7- Another important point to keep in mind is that often the major national or global firms recruiting at on-campus business career fairs are seeking candidates for regional or local operations. Major national and global firms attending the national MBA/Masters business career fairs are recruiting for their national and global operations. If you apply for positions you are interested in, online and ahead of time with companies that are attending the career fair, many of these companies will conduct interviews at the career fair with candidates they are interested in. many companies keep some interview slots open for student they meet at the career fair and are interested in.

8- One last, often overlooked advantage, to the major national MBA/ Masters business career fairs. Some companies host “invitation only” an after hour’s reception, often with senior company management in attendance. This is a chance for those invited career fair attendees to meet more company management and make an impression on the decision makers.

Let’s look at the numbers:

1- If you only focus on attending the career fair on your campus (I’m using our upcoming one for this example), you will have at least 155 companies and possibly 300 managers to potentially interact with.

2- If you only focus on attending one of the national MBA/Masters business career fairs, you will at least 250 companies and over 1,000 recruiters and hiring managers to potentially interact with.

3- If you decide to attend both the on-campus and one of the national MBA/Masters business career fairs, you will have at least 405 companies and at least 1,300 recruiters and hiring managers to potentially interact with.

Of the three possible options, you can see which one gives you the greatest potential exposure, the most possible networking and marketing opportunities and the best possible return on your investment of time and money.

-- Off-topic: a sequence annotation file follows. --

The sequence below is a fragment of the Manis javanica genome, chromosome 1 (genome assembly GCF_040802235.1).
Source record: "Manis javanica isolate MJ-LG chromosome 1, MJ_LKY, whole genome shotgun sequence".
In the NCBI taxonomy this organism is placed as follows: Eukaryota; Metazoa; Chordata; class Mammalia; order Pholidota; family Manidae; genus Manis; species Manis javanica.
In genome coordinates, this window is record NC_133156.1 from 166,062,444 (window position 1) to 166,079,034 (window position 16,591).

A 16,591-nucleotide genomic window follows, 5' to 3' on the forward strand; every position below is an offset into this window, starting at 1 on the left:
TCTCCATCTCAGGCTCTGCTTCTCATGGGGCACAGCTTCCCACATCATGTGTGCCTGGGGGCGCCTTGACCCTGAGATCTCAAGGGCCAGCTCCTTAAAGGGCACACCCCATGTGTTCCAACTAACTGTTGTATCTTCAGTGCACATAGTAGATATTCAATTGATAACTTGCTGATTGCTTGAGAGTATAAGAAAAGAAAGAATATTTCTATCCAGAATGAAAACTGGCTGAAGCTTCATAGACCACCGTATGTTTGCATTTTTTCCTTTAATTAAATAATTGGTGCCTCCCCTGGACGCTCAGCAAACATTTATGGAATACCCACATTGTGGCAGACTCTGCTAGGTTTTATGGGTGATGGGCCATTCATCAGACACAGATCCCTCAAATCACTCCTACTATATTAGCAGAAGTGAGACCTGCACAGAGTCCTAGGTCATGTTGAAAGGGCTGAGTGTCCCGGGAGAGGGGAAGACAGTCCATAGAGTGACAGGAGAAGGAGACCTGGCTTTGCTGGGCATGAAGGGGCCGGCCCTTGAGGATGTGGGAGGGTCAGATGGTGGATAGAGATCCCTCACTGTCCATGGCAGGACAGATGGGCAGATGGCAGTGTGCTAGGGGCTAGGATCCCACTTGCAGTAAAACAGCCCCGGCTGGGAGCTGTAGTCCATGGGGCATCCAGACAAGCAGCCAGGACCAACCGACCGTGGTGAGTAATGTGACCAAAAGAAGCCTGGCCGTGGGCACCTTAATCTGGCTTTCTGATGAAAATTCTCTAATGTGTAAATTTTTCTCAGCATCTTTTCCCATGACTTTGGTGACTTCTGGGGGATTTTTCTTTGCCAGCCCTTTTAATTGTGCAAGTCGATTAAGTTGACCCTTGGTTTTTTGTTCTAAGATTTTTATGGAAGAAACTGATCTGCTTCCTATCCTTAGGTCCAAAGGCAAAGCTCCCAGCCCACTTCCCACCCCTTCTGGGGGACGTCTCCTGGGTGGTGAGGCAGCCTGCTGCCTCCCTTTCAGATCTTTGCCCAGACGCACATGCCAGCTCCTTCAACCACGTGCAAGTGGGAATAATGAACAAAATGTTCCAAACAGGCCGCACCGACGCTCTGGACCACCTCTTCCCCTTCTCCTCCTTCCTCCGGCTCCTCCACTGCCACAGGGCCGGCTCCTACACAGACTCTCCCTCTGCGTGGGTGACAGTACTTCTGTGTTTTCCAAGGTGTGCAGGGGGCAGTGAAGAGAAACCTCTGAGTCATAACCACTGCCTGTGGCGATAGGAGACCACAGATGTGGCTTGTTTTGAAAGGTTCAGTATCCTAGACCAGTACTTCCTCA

Attending none of these events is not really an option for any MBA or masters business student serious about their career management effort, unless you already have a job locked up.

Then, congratulations!!!

If you are going to attend a national career fair, have a plan. Have your 30 second “elevator speech” ready, know which firms you want to visit first (the “A” list), which next (the “B” list), and how to make sure you also visit the others. No stone left unturned.

Your graduate business career center should be able to help your develop an effective plan to optimize your efforts. You do not want to walk into one of these events with no plan. You will be lost and miss a lot of opportunities.

You have or are putting a lot of time, effort and money into your graduate program. Your sleep and personal life are suffering. This was a life decision for you. It stands to reason that you will be as committed towards maximizing your potential career opportunities, more so in the present economy we all find ourselves in.

Maximizing your opportunities is an excellent start; minimizing them is like starting the game down two touchdowns and having to punt the ball to the other team.

There is no mystery to success, there is however hard work and commitment.

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5 thoughts on “To Fair or Not to Fair